Interesting article. My longest successful ride is 400km so my insight into true log distance cycling is limited by my observations are below for what they are worth.

The "No option but to carry on" scenario mentioned by Bludger is one I can relate to - if there had been a hotel I could hide in after 300km of Brevet Cymru I would have been in there like a shot. On some other rides not knowing how to cut short a ride has kept me going.

The rides that have been most mentally draining have been those where I have had mechanical worries - the constant thought of "What do I do if ???? happens at this time of night in this area" is can stress me out. I (hopefully) have had less of these recently as I try to be diligent about making sure brakes, gears etc. are working properly.

I did give up on a 600 earlier this season after bout 170km. My preparation had been rubbish - little sleep due to other life things, not cleaning my bidons properly and discovering black mould in them at the first control. I then made a daft decision to have a fry up which I know I struggle to digest. After struggling along feeling crap I convinced myself I would not reach the night control in enough time to get any rest. That, combined with the poor forecast for the following day, convinced me to quit. Making my way back to the start was draining - I had a rough idea of the best route but found myself on some busy roads and when I got to a pub where I hoped to stop for a meal it was packed to the rafters and meant that I carried on with no water which was daft. It was far harder riding knowing I'd quit than it would have been to carry on on the route for the equivalent distance.

At the time I was very disappointed but looking back was right to quit. The mental and physical leap from 400 to 600 was just too big.

Completing a 600 is my main goal for next season but (hopefully) I will be fitter and lighter than when I failed this year.
Title: Re: Mental depletion article for Arrivee
Post by: rob on October 10, 2019, 03:08:32 pm
The sleep/rest thing is really interesting.   The truth is that you can manage on very little sleep but you really need to put yourself through it to prove the theory.

In the run up to this year's 24hr TT champs I didn't sleep properly for 2 weeks running up to the event.   Partly this was due to the fact that it had been pretty muggy but I was a complete ball of stress.   Despite being in my best physical shape ever I convinced myself that if I wasn't well rested at the start I would balls it up and it all then became self fulfilling.   I was convinced that I couldn't start but was persuaded to get changed and go to the start line.   Once I got rolling all was fine and I hit my goals.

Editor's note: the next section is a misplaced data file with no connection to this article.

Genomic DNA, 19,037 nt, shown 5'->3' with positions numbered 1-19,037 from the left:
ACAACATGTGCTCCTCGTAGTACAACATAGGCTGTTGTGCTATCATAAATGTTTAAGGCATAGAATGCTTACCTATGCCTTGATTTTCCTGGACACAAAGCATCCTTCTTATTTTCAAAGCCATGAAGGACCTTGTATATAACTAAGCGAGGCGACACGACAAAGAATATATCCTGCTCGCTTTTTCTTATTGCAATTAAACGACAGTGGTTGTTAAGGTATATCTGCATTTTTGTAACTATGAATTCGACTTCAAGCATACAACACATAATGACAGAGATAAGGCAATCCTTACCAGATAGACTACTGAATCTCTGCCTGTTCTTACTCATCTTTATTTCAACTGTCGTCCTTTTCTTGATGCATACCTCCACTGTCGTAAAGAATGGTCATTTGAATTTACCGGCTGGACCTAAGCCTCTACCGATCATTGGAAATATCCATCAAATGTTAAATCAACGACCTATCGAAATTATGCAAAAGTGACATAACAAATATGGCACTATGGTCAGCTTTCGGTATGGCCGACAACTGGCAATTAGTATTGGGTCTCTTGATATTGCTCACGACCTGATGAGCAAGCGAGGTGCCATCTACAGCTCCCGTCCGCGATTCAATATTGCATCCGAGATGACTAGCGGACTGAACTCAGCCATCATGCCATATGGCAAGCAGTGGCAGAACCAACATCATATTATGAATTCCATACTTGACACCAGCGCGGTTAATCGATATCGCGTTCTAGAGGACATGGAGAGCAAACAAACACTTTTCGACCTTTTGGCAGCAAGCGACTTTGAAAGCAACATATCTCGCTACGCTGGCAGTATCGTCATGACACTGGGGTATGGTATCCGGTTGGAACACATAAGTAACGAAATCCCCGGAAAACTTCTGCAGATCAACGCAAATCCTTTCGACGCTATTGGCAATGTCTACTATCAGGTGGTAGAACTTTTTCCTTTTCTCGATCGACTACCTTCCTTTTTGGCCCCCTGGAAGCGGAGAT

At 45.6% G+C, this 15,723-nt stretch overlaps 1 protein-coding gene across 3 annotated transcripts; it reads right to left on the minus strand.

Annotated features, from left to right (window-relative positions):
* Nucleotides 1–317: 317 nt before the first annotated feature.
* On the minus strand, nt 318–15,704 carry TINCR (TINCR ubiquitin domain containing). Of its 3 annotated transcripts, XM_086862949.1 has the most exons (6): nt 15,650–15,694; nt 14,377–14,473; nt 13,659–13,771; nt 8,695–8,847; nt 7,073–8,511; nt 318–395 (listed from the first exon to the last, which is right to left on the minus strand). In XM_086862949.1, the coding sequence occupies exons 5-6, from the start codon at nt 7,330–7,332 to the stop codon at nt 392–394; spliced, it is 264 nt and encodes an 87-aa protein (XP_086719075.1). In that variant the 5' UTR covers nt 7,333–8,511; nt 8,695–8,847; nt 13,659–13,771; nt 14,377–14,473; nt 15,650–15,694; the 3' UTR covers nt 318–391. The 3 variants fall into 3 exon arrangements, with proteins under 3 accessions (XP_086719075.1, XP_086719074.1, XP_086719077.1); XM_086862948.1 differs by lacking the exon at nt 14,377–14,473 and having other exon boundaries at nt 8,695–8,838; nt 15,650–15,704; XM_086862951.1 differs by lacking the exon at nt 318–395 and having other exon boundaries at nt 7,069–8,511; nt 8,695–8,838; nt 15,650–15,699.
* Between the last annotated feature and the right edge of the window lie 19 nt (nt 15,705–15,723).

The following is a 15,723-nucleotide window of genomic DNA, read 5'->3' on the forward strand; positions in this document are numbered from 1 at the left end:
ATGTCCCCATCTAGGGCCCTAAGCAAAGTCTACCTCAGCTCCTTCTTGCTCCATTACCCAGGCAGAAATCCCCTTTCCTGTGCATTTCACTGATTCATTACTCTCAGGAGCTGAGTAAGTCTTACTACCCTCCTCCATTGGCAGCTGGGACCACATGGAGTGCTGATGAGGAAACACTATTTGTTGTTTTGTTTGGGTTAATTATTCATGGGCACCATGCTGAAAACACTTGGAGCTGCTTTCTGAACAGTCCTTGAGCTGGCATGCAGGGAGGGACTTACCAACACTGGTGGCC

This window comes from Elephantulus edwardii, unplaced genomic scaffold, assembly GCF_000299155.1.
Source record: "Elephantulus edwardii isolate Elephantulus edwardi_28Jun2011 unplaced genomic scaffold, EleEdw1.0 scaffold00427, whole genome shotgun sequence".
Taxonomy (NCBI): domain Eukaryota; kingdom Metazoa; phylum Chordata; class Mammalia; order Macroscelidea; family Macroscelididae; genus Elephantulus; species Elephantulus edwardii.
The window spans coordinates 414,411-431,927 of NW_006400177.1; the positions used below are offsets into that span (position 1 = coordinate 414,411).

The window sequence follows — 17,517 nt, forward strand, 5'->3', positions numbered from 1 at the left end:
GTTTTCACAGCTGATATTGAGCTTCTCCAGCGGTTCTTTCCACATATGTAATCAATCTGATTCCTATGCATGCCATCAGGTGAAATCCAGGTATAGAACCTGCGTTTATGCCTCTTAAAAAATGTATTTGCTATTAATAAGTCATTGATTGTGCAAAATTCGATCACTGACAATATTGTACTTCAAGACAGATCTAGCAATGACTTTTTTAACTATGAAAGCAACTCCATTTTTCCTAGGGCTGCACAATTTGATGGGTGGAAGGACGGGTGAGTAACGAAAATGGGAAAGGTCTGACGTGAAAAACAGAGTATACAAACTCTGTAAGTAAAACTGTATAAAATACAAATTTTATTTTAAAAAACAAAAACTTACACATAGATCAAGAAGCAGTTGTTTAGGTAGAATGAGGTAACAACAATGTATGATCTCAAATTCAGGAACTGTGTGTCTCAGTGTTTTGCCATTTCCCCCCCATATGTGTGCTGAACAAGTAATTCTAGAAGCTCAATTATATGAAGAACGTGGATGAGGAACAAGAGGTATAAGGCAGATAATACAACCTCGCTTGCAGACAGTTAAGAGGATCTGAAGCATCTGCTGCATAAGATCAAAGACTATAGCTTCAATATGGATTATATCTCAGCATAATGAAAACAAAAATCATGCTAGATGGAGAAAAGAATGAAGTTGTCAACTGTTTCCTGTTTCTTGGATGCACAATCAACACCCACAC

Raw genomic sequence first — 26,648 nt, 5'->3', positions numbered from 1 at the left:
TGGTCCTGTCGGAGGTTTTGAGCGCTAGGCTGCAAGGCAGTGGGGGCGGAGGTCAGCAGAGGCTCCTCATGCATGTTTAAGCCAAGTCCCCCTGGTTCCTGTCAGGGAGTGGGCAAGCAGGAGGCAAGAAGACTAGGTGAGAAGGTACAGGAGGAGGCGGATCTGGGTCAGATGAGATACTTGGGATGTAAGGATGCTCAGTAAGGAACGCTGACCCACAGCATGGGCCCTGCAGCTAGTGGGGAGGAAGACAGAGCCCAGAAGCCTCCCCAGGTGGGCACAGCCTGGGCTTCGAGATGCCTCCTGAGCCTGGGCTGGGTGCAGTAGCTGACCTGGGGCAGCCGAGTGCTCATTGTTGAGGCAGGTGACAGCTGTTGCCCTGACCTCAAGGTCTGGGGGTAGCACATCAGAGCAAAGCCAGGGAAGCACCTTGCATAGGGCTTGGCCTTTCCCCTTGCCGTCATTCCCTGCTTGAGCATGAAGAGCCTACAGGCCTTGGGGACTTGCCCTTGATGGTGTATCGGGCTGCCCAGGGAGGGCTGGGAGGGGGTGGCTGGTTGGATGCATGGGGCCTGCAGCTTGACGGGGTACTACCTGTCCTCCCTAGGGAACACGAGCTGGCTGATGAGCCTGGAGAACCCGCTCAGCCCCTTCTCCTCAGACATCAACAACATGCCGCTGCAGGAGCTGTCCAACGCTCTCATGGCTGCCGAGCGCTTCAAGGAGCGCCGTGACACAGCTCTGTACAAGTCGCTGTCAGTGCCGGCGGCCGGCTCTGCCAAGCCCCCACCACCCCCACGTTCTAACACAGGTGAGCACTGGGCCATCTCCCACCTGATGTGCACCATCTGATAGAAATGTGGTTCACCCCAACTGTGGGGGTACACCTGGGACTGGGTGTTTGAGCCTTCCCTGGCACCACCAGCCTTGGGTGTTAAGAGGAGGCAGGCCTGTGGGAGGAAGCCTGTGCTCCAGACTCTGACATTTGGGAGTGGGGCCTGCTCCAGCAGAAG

Would I have done better being a bit more rested ?  possibly but I didn't feel sleepy once during the event even around dawn when there's usually a lull.   

It's not the first time that this has happened to me but it's one of the reasons that I have decided to take a step back from racing for a while.
Title: Re: Mental depletion article for Arrivee
Post by: Jem on October 10, 2019, 04:10:00 pm


In the run up to this year's 24hr TT champs I didn't sleep properly for 2 weeks running up to the event.  I was a complete ball of stress. 

It's not the first time that this has happened to me but it's one of the reasons that I have decided to take a step back from racing for a while.

This is true for me too.
It was never the sleep deprivation during an event that bothered me. I could ride or run for for a good 40+ hours without needing any.

What really affected me horribly was the sleep deprivation as a result of sickening stress for days and even weeks before a big race/ride. Before the End to End and especially before the women's tandem trike 24hr I was almost paralysed by fear and was in a dreadful state emotionally,  purely through stress and resulting lack of sleep. Once I started pedalling, that vanished.

The fact that that awful period almost always meant a good ride eventually stopped being enough compensation and I also stopped racing and even stopped distance cycling for a while as the same thing would happen prior to an audax.

A knackered knee has put paid to any long stuff and has taken the decision from my hands and in some ways, that is a huge relief and cycling is starting to be fun again.

Title: Re: Mental depletion article for Arrivee
Post by: rob on October 10, 2019, 08:17:57 pm
Thanks, Jem.  Should have spent longer chatting last Saturday.

I find it quite interesting that there are lots of articles about how cycling and sport in general help your mental health but far less on how to deal with sport effecting your mental health.  I feel like I have given in a little but a change of direction may be what is needed.
Title: Re: Mental depletion article for Arrivee
Post by: Kim on October 11, 2019, 11:34:32 am
The rides that have been most mentally draining have been those where I have had mechanical worries - the constant thought of "What do I do if ???? happens at this time of night in this area" is can stress me out. I (hopefully) have had less of these recently as I try to be diligent about making sure brakes, gears etc. are working properly.

My long-distance experience is insignificant, but this applies to me to.  There's always the niggling worry about what happens if the bike breaks (my ability to walk if it does is often limited).  I manage that by carrying a decent selection of tools and having become sufficiently familiar with maintenance that I have a reasonable expectation that it will keep working, and confidence in my ability to fix most of the usual problems at the roadside if it doesn't.

No idea if it's made me a better cyclist, but it's certainly made me a better mechanic.

Title: Re: Mental depletion article for Arrivee
Post by: hippy on October 15, 2019, 04:43:53 pm
I tend to look at it along the lines of: If you enter it, finish it, unless doing so is going to do lasting harm or impact a more important event.
Title: Re: Mental depletion article for Arrivee
Post by: mattc on October 15, 2019, 07:59:35 pm